Setting a pretty stiff threshold for significance when comparing the imaging data to 535 various protein/target assays, the Macau method found high-quality models for 31 of them, while the DNN procedure found such for 43. Note that the original imaging screen was for just one target (effects on the glucocorticoid receptor). This suggests that a single high-content imaging screen might be able to replace two or three dozen other screening campaigns. The team put this to the test, looking at a kinase target for an oncology target, and another enzyme target in a CNS program. Comparing the compounds picked out by the imaging screen models with the regular HTS hit rates, the first one was fifty-fold enriched in hits, and the second one was 289-fold enhanced. (It should be noted that both hit sets included a number of different chemical scaffolds). This strongly suggests that they’re on to something.
And as with every other discussion of stuff that’s driven by hardware and software, this is only going to get better and faster. I think the authors would agree with this summary: if you have a large enough compound library that has already a legacy of being tested across many different targets – that is to say, if you’re a big drug company – you should strongly consider unlocking the latent information in there via a selection of high-content cell imaging screens. Here’s how they put it:
We emphasize that our approach relies on a supervised machine-learning method, and hence activity measurements and imaging data must be acquired for a reasonably sized library of compounds to train the model. Subsequently, however, it seems possible to replace many particular assays with the potentially more cost-efficient imaging technology together with machine-learning models. Specifically, one would execute one or a few image screens on the library instead of dozens of target-focused assays. This raises an interesting question of the breadth of drug targets that could be accessed by imaging screens if the screen were optimized for that purpose, or if a combination of screens was used that explored multiple cell lines or sources, culturing conditions, staining of organelles, and/or incubation times.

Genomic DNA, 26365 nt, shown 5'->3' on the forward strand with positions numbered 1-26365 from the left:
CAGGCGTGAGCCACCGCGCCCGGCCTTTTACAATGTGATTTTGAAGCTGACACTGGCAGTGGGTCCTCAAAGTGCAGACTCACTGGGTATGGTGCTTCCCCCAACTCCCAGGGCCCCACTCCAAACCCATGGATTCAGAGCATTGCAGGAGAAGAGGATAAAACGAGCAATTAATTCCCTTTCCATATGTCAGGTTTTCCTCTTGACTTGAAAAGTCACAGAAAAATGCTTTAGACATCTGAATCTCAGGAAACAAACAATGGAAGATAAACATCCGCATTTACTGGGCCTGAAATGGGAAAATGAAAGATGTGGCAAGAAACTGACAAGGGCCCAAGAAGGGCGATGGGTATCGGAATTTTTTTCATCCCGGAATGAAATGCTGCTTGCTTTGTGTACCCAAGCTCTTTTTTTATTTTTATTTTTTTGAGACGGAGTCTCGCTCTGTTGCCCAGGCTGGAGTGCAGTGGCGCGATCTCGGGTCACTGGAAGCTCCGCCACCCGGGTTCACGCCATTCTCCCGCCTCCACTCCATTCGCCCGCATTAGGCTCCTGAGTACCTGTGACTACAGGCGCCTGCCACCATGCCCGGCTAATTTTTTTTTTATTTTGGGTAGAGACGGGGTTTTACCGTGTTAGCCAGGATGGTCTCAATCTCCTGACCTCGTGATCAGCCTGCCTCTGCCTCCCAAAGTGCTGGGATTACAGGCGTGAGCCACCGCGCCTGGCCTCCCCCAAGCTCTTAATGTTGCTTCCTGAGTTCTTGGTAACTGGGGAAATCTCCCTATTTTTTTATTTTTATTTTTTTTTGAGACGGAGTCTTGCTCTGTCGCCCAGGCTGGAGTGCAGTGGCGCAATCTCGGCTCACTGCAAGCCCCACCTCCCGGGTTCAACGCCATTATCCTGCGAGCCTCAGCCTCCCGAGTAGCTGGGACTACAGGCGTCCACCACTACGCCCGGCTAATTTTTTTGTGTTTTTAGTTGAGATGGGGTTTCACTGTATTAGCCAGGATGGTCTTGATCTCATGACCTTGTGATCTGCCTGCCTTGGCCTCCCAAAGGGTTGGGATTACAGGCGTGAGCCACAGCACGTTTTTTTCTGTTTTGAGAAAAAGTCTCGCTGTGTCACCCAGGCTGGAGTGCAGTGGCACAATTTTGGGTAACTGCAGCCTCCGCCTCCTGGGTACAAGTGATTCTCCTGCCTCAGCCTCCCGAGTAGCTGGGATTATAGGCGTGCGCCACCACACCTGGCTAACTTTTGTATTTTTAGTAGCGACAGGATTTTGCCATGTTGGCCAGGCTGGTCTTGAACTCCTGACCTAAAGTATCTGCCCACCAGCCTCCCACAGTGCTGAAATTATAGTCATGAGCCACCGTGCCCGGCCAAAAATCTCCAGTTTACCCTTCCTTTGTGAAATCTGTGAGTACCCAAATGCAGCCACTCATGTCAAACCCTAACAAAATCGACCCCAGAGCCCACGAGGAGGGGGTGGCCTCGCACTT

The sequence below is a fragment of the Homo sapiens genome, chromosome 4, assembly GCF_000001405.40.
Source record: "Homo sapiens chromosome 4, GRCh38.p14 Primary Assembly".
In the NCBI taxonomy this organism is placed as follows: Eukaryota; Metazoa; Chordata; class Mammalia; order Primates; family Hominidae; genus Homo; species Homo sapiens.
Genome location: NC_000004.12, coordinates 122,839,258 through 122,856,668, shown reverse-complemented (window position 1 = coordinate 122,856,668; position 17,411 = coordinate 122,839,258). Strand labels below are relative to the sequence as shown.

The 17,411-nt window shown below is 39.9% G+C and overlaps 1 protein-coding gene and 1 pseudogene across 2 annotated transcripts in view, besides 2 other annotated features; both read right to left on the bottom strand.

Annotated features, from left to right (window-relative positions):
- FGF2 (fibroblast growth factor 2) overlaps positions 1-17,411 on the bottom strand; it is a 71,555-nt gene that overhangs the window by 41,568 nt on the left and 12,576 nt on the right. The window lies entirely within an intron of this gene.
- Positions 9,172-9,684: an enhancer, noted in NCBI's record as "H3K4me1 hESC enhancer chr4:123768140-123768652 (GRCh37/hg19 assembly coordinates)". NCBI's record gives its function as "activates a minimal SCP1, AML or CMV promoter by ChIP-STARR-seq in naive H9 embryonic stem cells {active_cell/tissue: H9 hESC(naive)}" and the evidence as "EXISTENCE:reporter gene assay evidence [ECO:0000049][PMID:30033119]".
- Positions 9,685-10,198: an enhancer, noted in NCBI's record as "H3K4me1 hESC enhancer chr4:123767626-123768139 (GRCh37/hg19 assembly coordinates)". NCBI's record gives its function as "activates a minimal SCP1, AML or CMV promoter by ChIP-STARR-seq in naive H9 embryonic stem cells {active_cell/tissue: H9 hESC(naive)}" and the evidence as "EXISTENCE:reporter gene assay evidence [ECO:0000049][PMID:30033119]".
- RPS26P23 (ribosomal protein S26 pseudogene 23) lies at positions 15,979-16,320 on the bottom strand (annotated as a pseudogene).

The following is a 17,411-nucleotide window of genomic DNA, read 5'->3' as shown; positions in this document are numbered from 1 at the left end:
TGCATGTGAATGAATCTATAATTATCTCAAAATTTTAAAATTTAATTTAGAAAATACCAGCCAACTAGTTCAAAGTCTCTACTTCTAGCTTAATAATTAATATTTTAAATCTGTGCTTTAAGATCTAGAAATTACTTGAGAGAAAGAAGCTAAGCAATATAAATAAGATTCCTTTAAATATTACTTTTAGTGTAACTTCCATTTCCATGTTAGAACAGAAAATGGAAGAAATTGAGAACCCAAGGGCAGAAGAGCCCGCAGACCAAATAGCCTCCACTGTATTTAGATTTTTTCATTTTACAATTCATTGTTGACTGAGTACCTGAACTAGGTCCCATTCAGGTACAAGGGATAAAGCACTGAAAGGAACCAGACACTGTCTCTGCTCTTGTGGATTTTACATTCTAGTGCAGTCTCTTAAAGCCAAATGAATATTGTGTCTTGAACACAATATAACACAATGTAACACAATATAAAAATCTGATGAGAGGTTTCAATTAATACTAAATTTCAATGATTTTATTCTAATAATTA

Indeed. In fact, this paper could be just a first crude step compared to what’s possible in this line. I very much look forward to what comes next. This whole thing, I might add, gives a good framework to think about the role of machine learning and automation in the drug business in general. Instead of our machine overlords coming to eat our lunch (“Unclear-input-we-do-not-require-“lunch”), this is an example of our tireless machine servants running off to do completely insane amounts of grunt work that would drive us nuts, but will return high-quality results that we can then use our human brains and powers of decision to act on. Bring ’em on.